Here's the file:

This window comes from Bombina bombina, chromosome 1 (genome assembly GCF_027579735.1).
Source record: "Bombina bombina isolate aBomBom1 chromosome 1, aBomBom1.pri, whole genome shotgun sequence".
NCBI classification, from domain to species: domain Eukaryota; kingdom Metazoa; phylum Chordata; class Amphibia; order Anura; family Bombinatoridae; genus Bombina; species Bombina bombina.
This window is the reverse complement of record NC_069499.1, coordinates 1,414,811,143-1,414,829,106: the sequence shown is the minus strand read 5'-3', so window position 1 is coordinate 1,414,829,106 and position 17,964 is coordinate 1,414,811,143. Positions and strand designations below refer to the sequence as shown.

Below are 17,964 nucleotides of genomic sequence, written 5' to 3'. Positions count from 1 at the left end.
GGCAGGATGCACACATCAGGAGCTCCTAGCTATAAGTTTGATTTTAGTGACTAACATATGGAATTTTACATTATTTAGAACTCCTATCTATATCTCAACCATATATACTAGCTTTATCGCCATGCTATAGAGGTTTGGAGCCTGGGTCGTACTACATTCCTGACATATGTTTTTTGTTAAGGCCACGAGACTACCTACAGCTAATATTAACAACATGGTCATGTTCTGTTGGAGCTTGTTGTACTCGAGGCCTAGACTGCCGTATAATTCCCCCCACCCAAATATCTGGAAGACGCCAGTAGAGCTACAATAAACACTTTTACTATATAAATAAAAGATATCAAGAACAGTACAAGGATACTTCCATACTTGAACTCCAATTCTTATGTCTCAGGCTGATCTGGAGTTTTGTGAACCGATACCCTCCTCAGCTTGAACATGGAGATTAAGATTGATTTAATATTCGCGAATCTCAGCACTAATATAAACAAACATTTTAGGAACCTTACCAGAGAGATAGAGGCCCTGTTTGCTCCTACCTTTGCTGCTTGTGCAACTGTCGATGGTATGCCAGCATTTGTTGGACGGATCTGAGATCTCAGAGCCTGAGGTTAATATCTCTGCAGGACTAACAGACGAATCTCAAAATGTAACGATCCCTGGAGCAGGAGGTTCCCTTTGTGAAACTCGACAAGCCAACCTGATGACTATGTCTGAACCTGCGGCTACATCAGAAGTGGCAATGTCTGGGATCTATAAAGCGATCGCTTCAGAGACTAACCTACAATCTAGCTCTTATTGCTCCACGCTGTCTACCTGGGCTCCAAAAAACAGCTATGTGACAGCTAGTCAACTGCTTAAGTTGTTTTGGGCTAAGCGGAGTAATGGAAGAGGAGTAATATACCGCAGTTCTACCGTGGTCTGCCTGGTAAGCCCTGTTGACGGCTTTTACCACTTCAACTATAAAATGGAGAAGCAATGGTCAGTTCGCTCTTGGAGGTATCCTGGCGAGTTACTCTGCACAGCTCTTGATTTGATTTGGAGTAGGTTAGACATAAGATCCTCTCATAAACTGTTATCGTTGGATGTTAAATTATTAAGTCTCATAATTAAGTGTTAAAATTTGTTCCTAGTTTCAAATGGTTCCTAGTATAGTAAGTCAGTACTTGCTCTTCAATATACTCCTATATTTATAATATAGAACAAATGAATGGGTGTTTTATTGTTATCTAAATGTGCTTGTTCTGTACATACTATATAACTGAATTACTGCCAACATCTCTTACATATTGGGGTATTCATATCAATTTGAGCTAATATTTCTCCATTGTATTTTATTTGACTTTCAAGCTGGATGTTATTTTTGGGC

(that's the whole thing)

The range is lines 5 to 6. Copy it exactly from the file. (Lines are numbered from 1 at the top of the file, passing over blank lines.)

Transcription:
Below are 17,964 nucleotides of genomic sequence, written 5' to 3'. Positions count from 1 at the left end.
GGCAGGATGCACACATCAGGAGCTCCTAGCTATAAGTTTGATTTTAGTGACTAACATATGGAATTTTACATTATTTAGAACTCCTATCTATATCTCAACCATATATACTAGCTTTATCGCCATGCTATAGAGGTTTGGAGCCTGGGTCGTACTACATTCCTGACATATGTTTTTTGTTAAGGCCACGAGACTACCTACAGCTAATATTAACAACATGGTCATGTTCTGTTGGAGCTTGTTGTACTCGAGGCCTAGACTGCCGTATAATTCCCCCCACCCAAATATCTGGAAGACGCCAGTAGAGCTACAATAAACACTTTTACTATATAAATAAAAGATATCAAGAACAGTACAAGGATACTTCCATACTTGAACTCCAATTCTTATGTCTCAGGCTGATCTGGAGTTTTGTGAACCGATACCCTCCTCAGCTTGAACATGGAGATTAAGATTGATTTAATATTCGCGAATCTCAGCACTAATATAAACAAACATTTTAGGAACCTTACCAGAGAGATAGAGGCCCTGTTTGCTCCTACCTTTGCTGCTTGTGCAACTGTCGATGGTATGCCAGCATTTGTTGGACGGATCTGAGATCTCAGAGCCTGAGGTTAATATCTCTGCAGGACTAACAGACGAATCTCAAAATGTAACGATCCCTGGAGCAGGAGGTTCCCTTTGTGAAACTCGACAAGCCAACCTGATGACTATGTCTGAACCTGCGGCTACATCAGAAGTGGCAATGTCTGGGATCTATAAAGCGATCGCTTCAGAGACTAACCTACAATCTAGCTCTTATTGCTCCACGCTGTCTACCTGGGCTCCAAAAAACAGCTATGTGACAGCTAGTCAACTGCTTAAGTTGTTTTGGGCTAAGCGGAGTAATGGAAGAGGAGTAATATACCGCAGTTCTACCGTGGTCTGCCTGGTAAGCCCTGTTGACGGCTTTTACCACTTCAACTATAAAATGGAGAAGCAATGGTCAGTTCGCTCTTGGAGGTATCCTGGCGAGTTACTCTGCACAGCTCTTGATTTGATTTGGAGTAGGTTAGACATAAGATCCTCTCATAAACTGTTATCGTTGGATGTTAAATTATTAAGTCTCATAATTAAGTGTTAAAATTTGTTCCTAGTTTCAAATGGTTCCTAGTATAGTAAGTCAGTACTTGCTCTTCAATATACTCCTATATTTATAATATAGAACAAATGAATGGGTGTTTTATTGTTATCTAAATGTGCTTGTTCTGTACATACTATATAACTGAATTACTGCCAACATCTCTTACATATTGGGGTATTCATATCAATTTGAGCTAATATTTCTCCATTGTATTTTATTTGACTTTCAAGCTGGATGTTATTTTTGGGC